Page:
This is one of the many steps Obama has taken to use his executive order to combat climate change while he still can. Coal is the fossil fuel most responsible for climate change—and because of this, Obama’s administration has proposed a “production fee” for coal. Economists estimate that this cost would be around $40 per ton of carbon dioxide produced. That fee would completely shut down the industry on federal lands—according to Alan Krupnick, an environmental economist at Resources for the Future. But, even a charge of a few dollars would have an impact on the industries.

In 2014, the leasing rate for each acre of public land was $3. This brought the federal government’s total revenue to about $1.2 billion from leases, royalties, and other fees for coal mining on public land. However, in a 2013 report, the Government Accountability Office showed that the rates might not be accurately representing market values. Dan Bucks, a former director of Montana Department of Revenue, says that leases are “notoriously known for being paid below market value.”

The current system is not open, public, nor competitive. If it were a competitive process, then it would get up to market prices. And thus it would be fair to the taxpayer.

But who is really suffering here? Yes, taxpayers shouldn’t be cheated out of their hard-earned money and coal corporations and their CEOs mustn’t cut corners. They must be held accountable. That is absolute. But in the end, where is the representation of the frontline communities who work tirelessly in the mines every day, suffer from severe health issues, and have been economically tied to the coal industry for generations? The environmental justice component of this situation is undeniable—and yet so often overlooked.

Climate change disproportionally affects low-income communities of color, and when assessing pollution and public health, it often goes 1 of 2 ways:

1. Low-income families are forced into residential areas that are near toxic power plants or waste sites because the property values are significantly lower than average prices.

2. Governments and large corporations purposefully build these toxic sites within low-income residential communities because the land values are low and they don’t believe locals will be able to recognize their rights—and even if they do—have the resources to act on them.

Fossil fuels are the number one cause of global warming and climate change. And as stated above, the leading fossil fuel in that race is coal.

The extraction and burning of coal is detrimental to the physical environment, the sustainability of natural ecosystems, and most of all, to the health and well-being of the human communities that reside within extraction areas. More than a dozen independent researchers and universities have concluded that mountain top removal (MTR) coal mining leads to substantially higher rates of birth defects, cancer, cardiovascular and respiratory diseases among those living near the extraction sites. In 2014, researchers showed that toxic dust particles from MTR sites cause the growth of cancer cells in human lungs. This was the first established direct link, rather than just a correlation.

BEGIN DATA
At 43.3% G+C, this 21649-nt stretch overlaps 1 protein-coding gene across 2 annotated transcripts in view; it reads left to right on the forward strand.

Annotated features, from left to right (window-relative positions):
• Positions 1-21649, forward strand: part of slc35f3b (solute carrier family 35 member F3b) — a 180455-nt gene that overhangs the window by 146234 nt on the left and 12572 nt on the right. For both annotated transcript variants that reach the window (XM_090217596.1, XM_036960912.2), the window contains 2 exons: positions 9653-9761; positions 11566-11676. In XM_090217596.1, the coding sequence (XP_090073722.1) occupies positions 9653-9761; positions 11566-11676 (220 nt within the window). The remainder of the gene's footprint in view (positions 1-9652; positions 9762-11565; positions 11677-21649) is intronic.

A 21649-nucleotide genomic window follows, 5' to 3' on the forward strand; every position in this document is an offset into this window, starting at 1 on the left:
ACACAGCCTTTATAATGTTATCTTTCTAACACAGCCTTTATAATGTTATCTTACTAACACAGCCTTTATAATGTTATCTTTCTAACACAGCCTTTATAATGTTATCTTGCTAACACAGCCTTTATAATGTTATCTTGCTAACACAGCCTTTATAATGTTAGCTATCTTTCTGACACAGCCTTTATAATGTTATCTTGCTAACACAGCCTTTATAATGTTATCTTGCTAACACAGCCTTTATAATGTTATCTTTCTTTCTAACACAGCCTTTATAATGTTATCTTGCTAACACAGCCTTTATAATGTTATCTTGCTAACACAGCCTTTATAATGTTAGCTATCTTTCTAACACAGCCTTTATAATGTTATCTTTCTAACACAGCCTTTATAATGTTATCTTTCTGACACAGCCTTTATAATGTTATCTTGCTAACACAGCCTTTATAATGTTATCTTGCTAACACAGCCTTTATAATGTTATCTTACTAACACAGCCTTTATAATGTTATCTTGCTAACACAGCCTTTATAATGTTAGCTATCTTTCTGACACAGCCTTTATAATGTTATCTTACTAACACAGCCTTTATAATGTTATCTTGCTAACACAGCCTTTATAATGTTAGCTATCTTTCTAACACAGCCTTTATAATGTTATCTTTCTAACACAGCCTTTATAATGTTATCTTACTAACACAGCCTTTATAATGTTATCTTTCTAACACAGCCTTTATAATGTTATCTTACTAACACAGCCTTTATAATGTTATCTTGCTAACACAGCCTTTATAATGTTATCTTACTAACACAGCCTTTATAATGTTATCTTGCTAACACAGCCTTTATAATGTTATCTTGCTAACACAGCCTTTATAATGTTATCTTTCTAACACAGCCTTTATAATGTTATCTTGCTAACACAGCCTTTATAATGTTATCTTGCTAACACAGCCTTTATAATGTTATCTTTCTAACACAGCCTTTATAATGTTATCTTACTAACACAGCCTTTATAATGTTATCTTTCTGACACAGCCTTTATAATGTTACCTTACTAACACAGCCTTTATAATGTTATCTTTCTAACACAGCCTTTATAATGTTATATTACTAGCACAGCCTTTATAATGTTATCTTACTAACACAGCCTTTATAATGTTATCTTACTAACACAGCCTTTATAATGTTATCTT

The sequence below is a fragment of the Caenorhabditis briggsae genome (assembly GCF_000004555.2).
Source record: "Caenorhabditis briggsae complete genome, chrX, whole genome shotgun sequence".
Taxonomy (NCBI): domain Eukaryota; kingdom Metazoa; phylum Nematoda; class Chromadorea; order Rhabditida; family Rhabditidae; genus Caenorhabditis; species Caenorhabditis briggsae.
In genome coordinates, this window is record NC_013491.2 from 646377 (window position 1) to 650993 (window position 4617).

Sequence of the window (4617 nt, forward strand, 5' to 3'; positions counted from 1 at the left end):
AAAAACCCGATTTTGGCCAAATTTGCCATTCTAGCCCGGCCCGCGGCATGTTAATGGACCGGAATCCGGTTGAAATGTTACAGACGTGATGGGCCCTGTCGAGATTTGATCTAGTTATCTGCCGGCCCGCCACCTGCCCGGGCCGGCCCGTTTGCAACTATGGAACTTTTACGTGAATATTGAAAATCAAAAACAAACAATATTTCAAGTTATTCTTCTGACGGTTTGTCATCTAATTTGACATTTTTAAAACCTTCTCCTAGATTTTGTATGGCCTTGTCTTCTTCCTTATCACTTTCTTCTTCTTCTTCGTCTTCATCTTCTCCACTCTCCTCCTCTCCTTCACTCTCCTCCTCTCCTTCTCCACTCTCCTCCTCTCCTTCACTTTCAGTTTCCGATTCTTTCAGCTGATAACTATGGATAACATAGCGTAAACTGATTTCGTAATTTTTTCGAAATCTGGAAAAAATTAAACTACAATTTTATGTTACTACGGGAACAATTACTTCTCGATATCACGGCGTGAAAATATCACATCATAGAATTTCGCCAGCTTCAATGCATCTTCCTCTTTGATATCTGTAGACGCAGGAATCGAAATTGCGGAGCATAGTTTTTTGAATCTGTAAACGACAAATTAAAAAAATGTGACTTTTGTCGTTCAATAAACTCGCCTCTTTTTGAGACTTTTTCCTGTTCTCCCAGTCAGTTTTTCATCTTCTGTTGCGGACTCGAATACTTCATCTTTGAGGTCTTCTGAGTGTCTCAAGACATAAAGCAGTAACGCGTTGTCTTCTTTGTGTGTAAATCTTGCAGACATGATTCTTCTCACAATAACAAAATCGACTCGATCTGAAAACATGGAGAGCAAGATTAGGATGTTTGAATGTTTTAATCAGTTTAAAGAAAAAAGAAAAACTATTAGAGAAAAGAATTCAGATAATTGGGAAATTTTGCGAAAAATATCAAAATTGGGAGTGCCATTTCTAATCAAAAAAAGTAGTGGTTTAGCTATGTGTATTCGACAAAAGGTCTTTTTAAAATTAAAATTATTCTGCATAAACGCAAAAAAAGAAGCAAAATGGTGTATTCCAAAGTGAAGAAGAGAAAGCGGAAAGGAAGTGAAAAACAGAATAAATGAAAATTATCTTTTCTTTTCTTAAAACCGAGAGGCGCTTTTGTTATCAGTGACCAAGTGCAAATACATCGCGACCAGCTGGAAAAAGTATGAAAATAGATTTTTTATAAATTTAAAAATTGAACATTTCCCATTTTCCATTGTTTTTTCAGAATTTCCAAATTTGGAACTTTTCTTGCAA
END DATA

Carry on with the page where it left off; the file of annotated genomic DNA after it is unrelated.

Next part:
It has been reported that 68% of African-Americans live within 30 miles of a coal-fired power plant—a distance that is known as the “zone of maximum exposure” and causes the severe health issues of heart and birth defects. Further, people of color breathe in nearly 40% more polluted air than whites.

It has been 30 years since the last comprehensive review of the coal mining program, and according to Interior Secretary Sally Jewell, the US government has an “obligation” to the American public to make sure the program is fair to taxpayers and “takes into account its impact on climate change.” But how about also making explicit efforts to represent and account for the frontline communities that experience the severe health impacts of coal extraction and burning every day?

If the federal government can’t do this, then hopefully CHEJ and other grassroots organizing organizations can strengthen and escalate efforts until each frontline community can have a voice of their own.

melting earth

Climate Change – What In The World Are We Doing


Climate Change Actions are moving forward to reduce impacts across the globe. But at the same time, some of the most destructive practices of the gas and oil industry continue as fossil fuels are extracted, stored and transported. Creating as much or maybe even more damage than society is reducing. It is a living contradiction. What in the world are we (society) doing?

As I visit communities or take calls from leaders I’m told their water is poisoned from fracking. No one will take responsibility, no one will provide clean drinking water for families and  families can’t afford to pay for a new water supply themselves. Well heads leak methane and other chemicals on a daily basis. Leaders are still being told natural gas is the answer to coal. Always and either or situation instead of none of the above choices are acceptable.

I hear from community leaders that there was a train accident that destroyed their home, community and sense of safety. Pipelines have cause explosions, fires and contamination across the country in record numbers.